FiPy: A Finite Volume PDE Solver Using Python. FiPy is an object oriented, partial differential equation (PDE) solver, written in Python, based on a standard finite volume (FV) approach. The framework has been developed in the Materials Science and Engineering Division (MSED) and Center for Theoretical and Computational Materials Science (CTCMS), in the Material Measurement Laboratory (MML) at the National Institute of Standards and Technology (NIST). The solution of coupled sets of PDEs is ubiquitous to the numerical simulation of science problems. Numerous PDE solvers exist, using a variety of languages and numerical approaches. Many are proprietary, expensive and difficult to customize. As a result, scientists spend considerable resources repeatedly developing limited tools for specific problems. Our approach, combining the FV method and Python, provides a tool that is extensible, powerful and freely available. A significant advantage to Python is the existing suite of tools for array calculations, sparse matrices and data rendering. The FiPy framework includes terms for transient diffusion, convection and standard sources, enabling the solution of arbitrary combinations of coupled elliptic, hyperbolic and parabolic PDEs. Currently implemented models include phase field [BoettingerReview:2002] [ChenReview:2002] [McFaddenReview:2002] treatments of polycrystalline, dendritic, and electrochemical phase transformations as well as a level set treatment of the electrodeposition process [NIST:damascene:2001].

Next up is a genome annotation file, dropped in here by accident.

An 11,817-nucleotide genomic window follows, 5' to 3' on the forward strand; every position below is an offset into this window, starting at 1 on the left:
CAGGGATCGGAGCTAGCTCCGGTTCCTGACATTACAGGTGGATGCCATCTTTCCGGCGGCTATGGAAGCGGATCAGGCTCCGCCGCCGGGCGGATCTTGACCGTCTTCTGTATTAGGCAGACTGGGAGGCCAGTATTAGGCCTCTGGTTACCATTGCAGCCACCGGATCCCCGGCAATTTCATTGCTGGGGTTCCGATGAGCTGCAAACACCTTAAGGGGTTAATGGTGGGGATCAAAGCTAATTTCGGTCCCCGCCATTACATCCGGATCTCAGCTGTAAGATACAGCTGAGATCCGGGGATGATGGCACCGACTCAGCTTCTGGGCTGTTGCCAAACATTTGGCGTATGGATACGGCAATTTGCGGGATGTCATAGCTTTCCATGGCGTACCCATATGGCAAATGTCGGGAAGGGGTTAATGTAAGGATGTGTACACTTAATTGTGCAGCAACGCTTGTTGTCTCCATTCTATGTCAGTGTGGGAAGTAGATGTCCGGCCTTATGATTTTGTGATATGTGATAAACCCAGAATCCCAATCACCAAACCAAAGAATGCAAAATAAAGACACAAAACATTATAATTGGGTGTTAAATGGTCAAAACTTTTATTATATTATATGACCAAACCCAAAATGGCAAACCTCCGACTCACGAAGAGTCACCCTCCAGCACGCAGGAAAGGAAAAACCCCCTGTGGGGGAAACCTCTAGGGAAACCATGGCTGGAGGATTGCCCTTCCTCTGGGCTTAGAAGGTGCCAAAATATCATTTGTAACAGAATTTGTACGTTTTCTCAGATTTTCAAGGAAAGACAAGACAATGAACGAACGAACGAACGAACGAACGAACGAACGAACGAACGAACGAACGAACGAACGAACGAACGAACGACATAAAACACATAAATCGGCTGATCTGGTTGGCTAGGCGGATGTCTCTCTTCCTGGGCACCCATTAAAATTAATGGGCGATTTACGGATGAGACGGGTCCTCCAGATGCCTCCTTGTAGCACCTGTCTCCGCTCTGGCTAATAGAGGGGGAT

Keywords for this software
References in zbMATH (referenced in 6 articles )
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- De La Cruz, Luis M.; Ramos, Eduardo: General template units for the finite volume method in box-shaped domains (2016)
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- Stine, A.E.; Nassar, D.; Miller, J.K.; Clemons, C.B.; Wilber, J.P.; Young, G.W.; Yun, Y.H.; Cannon, C.L.; Leid, J.G.; Youngs, W.J.; Milsted, A.: Modeling the response of a biofilm to silver-based antimicrobial (2013)
- Ketcheson, David I.; Mandli, Kyle; Ahmadia, Aron J.; Alghamdi, Amal; De Luna, Manuel Quezada; Parsani, Matteo; Knepley, Matthew G.; Emmett, Matthew: Pyclaw: accessible, extensible, scalable tools for wave propagation problems (2012)